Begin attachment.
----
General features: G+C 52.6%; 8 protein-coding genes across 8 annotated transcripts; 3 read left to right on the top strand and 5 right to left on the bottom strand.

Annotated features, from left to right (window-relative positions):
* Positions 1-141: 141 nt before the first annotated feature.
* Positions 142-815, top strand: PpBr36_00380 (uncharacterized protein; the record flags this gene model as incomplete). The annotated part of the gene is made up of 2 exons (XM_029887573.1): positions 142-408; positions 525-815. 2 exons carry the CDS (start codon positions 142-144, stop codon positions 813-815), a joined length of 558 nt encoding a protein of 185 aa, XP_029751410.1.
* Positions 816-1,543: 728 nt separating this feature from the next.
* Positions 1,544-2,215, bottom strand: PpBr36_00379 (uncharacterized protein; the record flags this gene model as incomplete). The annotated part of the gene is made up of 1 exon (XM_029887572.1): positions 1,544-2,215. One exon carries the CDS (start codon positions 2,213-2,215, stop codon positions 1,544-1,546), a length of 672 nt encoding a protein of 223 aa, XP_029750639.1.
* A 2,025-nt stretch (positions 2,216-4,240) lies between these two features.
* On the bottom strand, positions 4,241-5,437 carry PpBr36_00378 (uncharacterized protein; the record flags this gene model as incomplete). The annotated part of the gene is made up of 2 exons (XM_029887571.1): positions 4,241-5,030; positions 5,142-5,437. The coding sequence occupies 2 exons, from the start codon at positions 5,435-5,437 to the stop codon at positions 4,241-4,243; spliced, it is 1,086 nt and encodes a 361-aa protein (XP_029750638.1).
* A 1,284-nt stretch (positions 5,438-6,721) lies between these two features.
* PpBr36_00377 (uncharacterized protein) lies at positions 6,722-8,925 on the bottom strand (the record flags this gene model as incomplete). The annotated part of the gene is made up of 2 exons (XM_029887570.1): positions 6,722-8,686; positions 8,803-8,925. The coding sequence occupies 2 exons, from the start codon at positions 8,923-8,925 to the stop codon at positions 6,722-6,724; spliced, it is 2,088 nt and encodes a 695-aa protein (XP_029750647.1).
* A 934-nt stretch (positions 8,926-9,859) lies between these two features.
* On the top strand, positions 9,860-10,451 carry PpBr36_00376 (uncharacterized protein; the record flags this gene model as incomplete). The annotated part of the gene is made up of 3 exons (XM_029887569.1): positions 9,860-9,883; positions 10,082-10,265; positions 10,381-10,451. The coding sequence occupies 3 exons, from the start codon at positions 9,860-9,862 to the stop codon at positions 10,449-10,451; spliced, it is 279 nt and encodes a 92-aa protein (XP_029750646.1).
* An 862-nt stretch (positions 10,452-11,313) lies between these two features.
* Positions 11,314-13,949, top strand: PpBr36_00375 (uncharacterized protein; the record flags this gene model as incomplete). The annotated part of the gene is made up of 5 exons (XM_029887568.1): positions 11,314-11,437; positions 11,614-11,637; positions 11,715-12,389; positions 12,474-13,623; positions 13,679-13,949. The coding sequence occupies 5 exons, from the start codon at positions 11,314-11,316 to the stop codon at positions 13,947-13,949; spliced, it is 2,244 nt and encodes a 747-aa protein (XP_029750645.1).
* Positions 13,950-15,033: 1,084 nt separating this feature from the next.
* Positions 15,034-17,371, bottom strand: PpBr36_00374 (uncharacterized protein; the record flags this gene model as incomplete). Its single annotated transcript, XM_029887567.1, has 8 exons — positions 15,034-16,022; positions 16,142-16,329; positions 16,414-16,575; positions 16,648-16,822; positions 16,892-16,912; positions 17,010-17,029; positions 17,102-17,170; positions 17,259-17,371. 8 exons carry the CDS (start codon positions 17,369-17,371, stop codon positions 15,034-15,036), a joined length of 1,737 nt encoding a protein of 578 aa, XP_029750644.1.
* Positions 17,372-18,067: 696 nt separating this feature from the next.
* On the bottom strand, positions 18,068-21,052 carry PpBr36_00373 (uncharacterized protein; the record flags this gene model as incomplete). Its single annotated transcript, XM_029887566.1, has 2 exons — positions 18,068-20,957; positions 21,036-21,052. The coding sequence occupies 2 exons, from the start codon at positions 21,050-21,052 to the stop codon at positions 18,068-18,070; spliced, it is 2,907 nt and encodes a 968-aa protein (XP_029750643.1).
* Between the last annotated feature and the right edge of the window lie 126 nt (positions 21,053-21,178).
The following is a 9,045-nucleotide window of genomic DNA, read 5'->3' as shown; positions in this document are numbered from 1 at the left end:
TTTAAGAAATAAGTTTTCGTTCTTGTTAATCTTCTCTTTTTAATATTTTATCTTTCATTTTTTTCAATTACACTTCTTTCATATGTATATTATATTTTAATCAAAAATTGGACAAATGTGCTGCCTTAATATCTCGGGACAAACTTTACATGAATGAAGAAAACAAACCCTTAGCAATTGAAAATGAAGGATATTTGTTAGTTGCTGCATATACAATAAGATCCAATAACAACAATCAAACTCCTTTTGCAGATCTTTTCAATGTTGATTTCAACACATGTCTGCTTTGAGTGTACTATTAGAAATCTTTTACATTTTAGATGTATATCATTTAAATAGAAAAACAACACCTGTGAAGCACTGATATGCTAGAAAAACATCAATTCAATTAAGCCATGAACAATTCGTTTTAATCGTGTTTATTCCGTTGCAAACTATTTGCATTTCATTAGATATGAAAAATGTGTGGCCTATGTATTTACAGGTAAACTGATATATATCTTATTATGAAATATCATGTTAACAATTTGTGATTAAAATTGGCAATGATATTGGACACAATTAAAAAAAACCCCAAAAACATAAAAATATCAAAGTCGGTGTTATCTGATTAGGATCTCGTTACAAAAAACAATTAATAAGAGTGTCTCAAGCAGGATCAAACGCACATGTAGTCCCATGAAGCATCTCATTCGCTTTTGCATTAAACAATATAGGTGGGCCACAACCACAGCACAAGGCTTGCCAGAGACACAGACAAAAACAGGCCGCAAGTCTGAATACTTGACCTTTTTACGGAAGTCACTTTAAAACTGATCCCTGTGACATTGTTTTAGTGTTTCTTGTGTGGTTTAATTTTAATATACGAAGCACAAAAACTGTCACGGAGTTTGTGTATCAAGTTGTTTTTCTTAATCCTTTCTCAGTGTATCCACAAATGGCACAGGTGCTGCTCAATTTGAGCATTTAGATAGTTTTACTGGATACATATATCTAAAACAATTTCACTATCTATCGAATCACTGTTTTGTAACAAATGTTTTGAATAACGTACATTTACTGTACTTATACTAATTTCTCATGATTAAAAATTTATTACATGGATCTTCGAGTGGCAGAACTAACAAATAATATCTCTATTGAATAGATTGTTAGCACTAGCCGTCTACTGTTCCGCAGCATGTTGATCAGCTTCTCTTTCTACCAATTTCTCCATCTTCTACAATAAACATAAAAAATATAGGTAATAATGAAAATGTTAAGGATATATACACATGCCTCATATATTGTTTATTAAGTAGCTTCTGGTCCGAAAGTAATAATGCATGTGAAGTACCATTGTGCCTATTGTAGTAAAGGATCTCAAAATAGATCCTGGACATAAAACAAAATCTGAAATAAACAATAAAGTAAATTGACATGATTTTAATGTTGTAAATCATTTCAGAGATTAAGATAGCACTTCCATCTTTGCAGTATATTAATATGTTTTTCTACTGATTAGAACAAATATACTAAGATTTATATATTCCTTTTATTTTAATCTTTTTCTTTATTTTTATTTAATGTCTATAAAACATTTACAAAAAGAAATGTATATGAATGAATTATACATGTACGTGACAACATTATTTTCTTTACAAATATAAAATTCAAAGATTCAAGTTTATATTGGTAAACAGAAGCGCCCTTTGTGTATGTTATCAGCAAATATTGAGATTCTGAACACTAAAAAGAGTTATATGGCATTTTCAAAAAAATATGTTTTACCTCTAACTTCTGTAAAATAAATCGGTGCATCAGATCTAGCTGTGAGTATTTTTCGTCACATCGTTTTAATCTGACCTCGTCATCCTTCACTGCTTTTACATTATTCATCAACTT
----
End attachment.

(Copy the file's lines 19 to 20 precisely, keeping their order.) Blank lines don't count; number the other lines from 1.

* Between the last annotated feature and the right edge of the window lie 126 nt (positions 21,053-21,178).
The following is a 9,045-nucleotide window of genomic DNA, read 5'->3' as shown; positions in this document are numbered from 1 at the left end: